Similar to what happened in the sawmill industry, the era of small local roofing manufacturers eventually ended. By the early 1980s, only 70 roofing plants still remained. Through good management, governance, stewardship, and people, TAMKO Building Products endured the various industry changes that have occurred over the years and caused so many businesses to shut down. Since TAMKO’s founding more than 70 years ago, the company has not only survived these numerous changes, but was also able to thrive. Today, TAMKO is one of the largest asphalt roofing manufacturers in the U.S.

While market share is affected by consolidations, pricing and products, it’s mostly impacted by technology. So many plants closed their doors by the 1980s because they failed to transition to fiberglass. Additionally, the move from off-line laminated shingles in the mid-1970s and to on-line laminators in the late 1980s resulted in even more consolidations. The manufacturers who did not invest in the new technology found themselves out of business.

TAMKO’s leadership has had the foresight and good fortune of making each of those transitions at just the right time as the industry changed. Each transition seems obvious in hindsight, but was groundbreaking at the time.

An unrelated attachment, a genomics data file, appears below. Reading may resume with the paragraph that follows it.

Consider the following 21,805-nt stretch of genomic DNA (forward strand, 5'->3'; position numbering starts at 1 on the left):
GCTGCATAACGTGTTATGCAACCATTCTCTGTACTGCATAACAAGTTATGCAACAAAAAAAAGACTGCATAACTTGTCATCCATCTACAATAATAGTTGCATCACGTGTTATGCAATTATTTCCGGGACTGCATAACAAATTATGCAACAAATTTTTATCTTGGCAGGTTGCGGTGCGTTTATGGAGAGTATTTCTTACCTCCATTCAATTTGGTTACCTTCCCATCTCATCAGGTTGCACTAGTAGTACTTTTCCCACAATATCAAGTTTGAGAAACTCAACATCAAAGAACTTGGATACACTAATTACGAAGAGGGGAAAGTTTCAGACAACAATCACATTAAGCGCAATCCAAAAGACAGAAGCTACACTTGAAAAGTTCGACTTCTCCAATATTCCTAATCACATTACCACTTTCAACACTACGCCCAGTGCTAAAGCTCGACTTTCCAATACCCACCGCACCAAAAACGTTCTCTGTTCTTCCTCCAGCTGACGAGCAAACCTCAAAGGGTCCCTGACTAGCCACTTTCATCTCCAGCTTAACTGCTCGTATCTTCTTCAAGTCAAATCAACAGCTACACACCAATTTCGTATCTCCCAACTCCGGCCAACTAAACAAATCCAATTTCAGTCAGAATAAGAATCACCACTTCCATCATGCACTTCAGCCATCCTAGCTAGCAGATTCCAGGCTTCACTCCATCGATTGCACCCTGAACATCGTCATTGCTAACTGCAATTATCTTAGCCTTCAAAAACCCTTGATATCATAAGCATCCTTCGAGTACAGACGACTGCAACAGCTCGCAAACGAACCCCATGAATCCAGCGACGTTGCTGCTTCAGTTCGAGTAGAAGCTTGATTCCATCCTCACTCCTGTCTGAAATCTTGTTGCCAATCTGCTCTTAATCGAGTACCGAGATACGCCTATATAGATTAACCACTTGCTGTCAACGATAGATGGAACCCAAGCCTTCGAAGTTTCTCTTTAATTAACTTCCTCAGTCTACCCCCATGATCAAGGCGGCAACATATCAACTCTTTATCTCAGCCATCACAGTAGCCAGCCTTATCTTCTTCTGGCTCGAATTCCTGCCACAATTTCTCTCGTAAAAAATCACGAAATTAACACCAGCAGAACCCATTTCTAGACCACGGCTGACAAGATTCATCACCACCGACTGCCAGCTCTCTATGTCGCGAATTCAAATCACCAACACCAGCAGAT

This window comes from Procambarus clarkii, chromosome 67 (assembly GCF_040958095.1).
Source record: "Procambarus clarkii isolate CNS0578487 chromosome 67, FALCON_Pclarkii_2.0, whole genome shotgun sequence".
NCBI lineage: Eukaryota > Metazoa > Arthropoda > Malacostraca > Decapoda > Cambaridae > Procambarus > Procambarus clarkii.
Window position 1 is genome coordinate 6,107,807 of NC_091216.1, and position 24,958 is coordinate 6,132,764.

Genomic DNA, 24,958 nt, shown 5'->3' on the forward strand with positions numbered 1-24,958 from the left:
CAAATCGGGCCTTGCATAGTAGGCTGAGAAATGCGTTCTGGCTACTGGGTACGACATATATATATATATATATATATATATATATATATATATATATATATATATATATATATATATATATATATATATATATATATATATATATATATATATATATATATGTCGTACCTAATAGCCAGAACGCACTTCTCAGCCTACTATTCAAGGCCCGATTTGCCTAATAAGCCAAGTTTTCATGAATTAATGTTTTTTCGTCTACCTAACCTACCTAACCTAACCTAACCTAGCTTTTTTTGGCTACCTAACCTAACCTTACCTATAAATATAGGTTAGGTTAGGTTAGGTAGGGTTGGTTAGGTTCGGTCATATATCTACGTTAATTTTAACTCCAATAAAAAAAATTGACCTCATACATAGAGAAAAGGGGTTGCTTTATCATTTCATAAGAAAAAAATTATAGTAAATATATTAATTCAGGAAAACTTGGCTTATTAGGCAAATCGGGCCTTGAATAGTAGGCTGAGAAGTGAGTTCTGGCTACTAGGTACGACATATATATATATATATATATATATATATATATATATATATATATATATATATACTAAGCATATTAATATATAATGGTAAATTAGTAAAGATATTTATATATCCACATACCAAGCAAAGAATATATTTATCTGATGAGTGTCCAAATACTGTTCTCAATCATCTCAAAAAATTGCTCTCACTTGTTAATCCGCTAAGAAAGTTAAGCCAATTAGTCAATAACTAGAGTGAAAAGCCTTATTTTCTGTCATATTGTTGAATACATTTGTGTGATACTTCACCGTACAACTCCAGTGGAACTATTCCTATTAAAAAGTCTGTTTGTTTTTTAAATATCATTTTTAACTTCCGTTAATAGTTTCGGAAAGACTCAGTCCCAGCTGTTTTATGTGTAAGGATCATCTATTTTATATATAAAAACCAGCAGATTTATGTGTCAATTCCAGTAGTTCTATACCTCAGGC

“So the price doesn’t move the dial very much one way or the other on market share,” said David Humphreys, TAMKO’s President and CEO. “New products can make a difference there. But the other dynamic in this industry has been the technology change.”

 

 

 

Students Gain Real-World Experience from TAMKO Internship

Despite having earned a college degree from an accredited college or university, many graduates lack the basic skills and real-world experience employers look for. According to a recent report by the Association of American Colleges and Universities, students are ill-prepared for the job market and are particularly lacking in problem solving, decision making and the ability to prioritize tasks. The report showed the gap between what students thought they knew and what employers found to be true about students coming out of college to be especially large in the areas of innovation and creativity.